friendship Definition

  • 1the emotions or conduct of friends; the state of being friends
  • 2a relationship between friends

Using friendship: Examples

Take a moment to familiarize yourself with how "friendship" can be used in various situations through the following examples!

  • Example

    Their friendship began in college.

  • Example

    She values her friendships more than anything else.

  • Example

    He ended his friendship with her after the argument.

  • Example

    Friendship is the foundation of any good relationship.

friendship Synonyms and Antonyms

Antonyms for friendship

Idioms Using friendship

  • make friends

    to become friends with someone


    She quickly made friends with her new classmates.

  • friends in high places

    people who have important positions and can help you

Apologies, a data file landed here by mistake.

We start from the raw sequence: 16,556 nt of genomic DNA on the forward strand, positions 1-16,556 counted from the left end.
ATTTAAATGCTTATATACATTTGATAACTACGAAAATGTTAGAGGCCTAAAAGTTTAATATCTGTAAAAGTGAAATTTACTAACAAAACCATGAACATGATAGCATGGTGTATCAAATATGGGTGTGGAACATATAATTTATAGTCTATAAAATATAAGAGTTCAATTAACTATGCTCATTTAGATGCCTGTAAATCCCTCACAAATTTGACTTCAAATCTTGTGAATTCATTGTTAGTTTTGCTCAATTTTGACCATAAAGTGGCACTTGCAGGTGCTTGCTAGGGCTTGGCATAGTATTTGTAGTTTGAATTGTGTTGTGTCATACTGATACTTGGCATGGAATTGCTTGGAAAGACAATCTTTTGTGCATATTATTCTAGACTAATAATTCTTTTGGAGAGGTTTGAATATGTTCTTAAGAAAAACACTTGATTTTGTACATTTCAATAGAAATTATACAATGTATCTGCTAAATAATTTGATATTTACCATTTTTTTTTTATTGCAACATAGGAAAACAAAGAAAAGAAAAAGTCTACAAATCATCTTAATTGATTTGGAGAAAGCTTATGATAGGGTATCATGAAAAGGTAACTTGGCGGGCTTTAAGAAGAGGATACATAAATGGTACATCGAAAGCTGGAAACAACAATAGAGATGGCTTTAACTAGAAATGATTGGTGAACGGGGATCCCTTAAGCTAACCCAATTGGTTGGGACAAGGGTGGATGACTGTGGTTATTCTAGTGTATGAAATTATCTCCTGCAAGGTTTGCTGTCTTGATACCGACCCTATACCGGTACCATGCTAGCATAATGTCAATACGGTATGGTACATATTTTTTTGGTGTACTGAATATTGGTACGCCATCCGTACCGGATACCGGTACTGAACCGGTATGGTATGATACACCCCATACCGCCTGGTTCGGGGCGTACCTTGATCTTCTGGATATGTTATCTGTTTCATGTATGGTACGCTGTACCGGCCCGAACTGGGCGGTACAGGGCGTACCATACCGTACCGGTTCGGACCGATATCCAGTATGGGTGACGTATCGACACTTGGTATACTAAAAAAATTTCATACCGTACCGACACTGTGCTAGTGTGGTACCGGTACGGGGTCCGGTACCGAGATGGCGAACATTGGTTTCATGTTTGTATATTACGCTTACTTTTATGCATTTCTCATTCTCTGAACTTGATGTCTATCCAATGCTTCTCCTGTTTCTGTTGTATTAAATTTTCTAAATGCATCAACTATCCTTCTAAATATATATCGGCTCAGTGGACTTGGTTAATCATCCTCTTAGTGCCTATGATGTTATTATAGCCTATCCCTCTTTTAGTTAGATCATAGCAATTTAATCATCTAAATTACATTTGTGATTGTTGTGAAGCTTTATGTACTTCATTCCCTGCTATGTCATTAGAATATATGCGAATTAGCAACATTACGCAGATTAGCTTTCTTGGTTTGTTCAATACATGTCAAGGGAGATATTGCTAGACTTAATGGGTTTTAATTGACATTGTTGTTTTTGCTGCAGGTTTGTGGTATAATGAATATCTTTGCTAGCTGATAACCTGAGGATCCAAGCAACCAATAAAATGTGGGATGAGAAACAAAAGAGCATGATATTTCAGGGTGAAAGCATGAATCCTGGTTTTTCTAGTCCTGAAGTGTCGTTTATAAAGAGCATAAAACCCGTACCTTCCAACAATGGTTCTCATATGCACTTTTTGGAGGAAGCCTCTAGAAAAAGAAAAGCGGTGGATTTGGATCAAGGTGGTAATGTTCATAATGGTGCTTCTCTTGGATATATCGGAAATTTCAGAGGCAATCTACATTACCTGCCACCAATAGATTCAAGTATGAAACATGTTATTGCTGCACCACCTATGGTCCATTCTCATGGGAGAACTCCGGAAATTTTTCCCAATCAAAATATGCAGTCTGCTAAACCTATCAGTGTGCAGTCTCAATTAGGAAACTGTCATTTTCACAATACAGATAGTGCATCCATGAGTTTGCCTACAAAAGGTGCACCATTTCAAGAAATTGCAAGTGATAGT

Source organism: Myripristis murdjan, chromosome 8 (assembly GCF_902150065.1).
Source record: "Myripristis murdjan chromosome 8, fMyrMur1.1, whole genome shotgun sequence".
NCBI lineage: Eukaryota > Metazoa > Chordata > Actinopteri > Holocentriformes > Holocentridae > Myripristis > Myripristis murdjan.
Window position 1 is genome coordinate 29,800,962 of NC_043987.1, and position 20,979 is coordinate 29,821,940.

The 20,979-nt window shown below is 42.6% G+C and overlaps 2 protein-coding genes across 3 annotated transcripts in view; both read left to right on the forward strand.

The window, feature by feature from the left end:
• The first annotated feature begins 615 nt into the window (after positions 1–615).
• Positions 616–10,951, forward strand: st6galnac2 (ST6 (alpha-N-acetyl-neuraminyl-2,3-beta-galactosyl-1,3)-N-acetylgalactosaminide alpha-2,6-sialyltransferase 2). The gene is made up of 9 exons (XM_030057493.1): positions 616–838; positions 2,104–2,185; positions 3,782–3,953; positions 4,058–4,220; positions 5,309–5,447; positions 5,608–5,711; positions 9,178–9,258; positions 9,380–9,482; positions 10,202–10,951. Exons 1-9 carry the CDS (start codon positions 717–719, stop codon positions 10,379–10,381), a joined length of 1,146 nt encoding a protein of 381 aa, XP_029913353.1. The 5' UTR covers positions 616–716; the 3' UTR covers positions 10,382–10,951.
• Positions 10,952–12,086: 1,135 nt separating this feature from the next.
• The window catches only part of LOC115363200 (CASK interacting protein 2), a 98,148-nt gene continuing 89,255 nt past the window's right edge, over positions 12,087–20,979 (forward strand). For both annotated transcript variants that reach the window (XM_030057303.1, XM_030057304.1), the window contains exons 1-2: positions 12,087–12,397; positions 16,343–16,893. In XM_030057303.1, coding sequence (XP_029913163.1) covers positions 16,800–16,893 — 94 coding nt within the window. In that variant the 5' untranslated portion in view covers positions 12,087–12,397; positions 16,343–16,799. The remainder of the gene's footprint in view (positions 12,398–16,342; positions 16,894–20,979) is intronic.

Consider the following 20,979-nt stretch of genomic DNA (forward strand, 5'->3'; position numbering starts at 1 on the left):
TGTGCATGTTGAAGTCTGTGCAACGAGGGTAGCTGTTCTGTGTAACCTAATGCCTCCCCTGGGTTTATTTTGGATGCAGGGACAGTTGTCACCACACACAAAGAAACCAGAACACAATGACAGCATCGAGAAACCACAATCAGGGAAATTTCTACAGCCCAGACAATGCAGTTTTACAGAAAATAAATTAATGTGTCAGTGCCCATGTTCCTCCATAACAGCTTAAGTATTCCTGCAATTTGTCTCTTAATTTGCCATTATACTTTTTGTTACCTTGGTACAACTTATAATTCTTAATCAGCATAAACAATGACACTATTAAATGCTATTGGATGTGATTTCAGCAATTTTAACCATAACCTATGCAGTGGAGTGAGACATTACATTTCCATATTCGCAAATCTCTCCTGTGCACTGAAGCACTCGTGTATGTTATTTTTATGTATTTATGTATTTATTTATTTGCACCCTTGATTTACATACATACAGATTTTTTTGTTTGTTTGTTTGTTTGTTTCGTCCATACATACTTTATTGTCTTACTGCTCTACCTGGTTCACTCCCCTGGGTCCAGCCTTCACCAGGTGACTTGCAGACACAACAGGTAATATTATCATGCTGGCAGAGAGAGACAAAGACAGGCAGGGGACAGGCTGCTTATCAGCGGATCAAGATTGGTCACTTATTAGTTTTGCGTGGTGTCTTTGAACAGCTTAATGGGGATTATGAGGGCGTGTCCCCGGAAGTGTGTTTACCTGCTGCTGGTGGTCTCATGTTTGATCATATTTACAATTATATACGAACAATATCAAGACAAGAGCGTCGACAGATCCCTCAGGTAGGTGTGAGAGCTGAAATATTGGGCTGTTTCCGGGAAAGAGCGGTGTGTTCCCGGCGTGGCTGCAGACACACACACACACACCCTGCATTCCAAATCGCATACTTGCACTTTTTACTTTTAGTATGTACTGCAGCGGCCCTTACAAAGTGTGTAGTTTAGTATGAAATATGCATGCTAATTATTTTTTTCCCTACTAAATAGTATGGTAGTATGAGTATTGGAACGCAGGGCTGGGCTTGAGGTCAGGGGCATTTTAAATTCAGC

He was able to get the job because he had friends in high places.

  • a fair-weather friend

    a person who is only a friend in good times and not in bad times


    She realized that he was just a fair-weather friend when he didn't support her during a difficult time.

Phrases with friendship

  • strike up a friendship

    to start a friendship


    They struck up a friendship while waiting in line.

  • a friendship that is genuine and sincere


    Their true friendship has lasted for over a decade.

  • a bracelet made by one person and given to another as a symbol of their friendship


    She made a friendship bracelet for her best friend's birthday.

Origins of friendship

from Old English 'freondscipe', meaning 'friendship'


Summary: friendship in Brief

The term 'friendship' [ˈfren(d)ʃɪp] refers to the emotions, conduct, and relationship between friends. It encompasses the qualities of camaraderie, companionship, and amity, and is often valued above all else. Phrases like 'strike up a friendship' and idioms like 'friends in high places' highlight the importance of making and maintaining friendships, while 'a fair-weather friend' denotes a negative aspect of friendship.

How do native speakers use this expression?